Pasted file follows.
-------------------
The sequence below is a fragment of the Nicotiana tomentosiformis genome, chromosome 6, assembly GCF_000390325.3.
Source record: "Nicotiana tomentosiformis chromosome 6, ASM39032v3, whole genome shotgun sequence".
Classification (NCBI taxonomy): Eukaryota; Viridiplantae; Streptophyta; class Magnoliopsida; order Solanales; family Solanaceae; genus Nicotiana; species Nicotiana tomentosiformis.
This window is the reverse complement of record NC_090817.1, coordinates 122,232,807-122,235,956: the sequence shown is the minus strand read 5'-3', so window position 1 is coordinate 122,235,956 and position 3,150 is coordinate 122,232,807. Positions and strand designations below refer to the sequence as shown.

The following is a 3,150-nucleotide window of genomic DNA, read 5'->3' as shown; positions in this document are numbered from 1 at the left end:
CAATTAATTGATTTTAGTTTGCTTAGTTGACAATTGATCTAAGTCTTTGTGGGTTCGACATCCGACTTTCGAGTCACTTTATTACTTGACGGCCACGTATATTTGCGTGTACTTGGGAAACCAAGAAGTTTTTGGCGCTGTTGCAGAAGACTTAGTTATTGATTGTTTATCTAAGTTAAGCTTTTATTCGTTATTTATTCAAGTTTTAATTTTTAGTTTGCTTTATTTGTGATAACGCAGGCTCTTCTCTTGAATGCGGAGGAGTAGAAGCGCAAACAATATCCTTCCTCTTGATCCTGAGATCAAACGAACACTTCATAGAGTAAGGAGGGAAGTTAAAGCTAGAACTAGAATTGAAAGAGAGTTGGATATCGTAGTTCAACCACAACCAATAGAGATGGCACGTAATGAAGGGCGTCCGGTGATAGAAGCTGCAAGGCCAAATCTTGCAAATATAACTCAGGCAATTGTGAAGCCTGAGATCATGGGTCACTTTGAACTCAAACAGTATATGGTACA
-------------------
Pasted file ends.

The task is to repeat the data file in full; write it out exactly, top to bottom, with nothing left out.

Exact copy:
The sequence below is a fragment of the Nicotiana tomentosiformis genome, chromosome 6, assembly GCF_000390325.3.
Source record: "Nicotiana tomentosiformis chromosome 6, ASM39032v3, whole genome shotgun sequence".
Classification (NCBI taxonomy): Eukaryota; Viridiplantae; Streptophyta; class Magnoliopsida; order Solanales; family Solanaceae; genus Nicotiana; species Nicotiana tomentosiformis.
This window is the reverse complement of record NC_090817.1, coordinates 122,232,807-122,235,956: the sequence shown is the minus strand read 5'-3', so window position 1 is coordinate 122,235,956 and position 3,150 is coordinate 122,232,807. Positions and strand designations below refer to the sequence as shown.

The following is a 3,150-nucleotide window of genomic DNA, read 5'->3' as shown; positions in this document are numbered from 1 at the left end:
CAATTAATTGATTTTAGTTTGCTTAGTTGACAATTGATCTAAGTCTTTGTGGGTTCGACATCCGACTTTCGAGTCACTTTATTACTTGACGGCCACGTATATTTGCGTGTACTTGGGAAACCAAGAAGTTTTTGGCGCTGTTGCAGAAGACTTAGTTATTGATTGTTTATCTAAGTTAAGCTTTTATTCGTTATTTATTCAAGTTTTAATTTTTAGTTTGCTTTATTTGTGATAACGCAGGCTCTTCTCTTGAATGCGGAGGAGTAGAAGCGCAAACAATATCCTTCCTCTTGATCCTGAGATCAAACGAACACTTCATAGAGTAAGGAGGGAAGTTAAAGCTAGAACTAGAATTGAAAGAGAGTTGGATATCGTAGTTCAACCACAACCAATAGAGATGGCACGTAATGAAGGGCGTCCGGTGATAGAAGCTGCAAGGCCAAATCTTGCAAATATAACTCAGGCAATTGTGAAGCCTGAGATCATGGGTCACTTTGAACTCAAACAGTATATGGTACA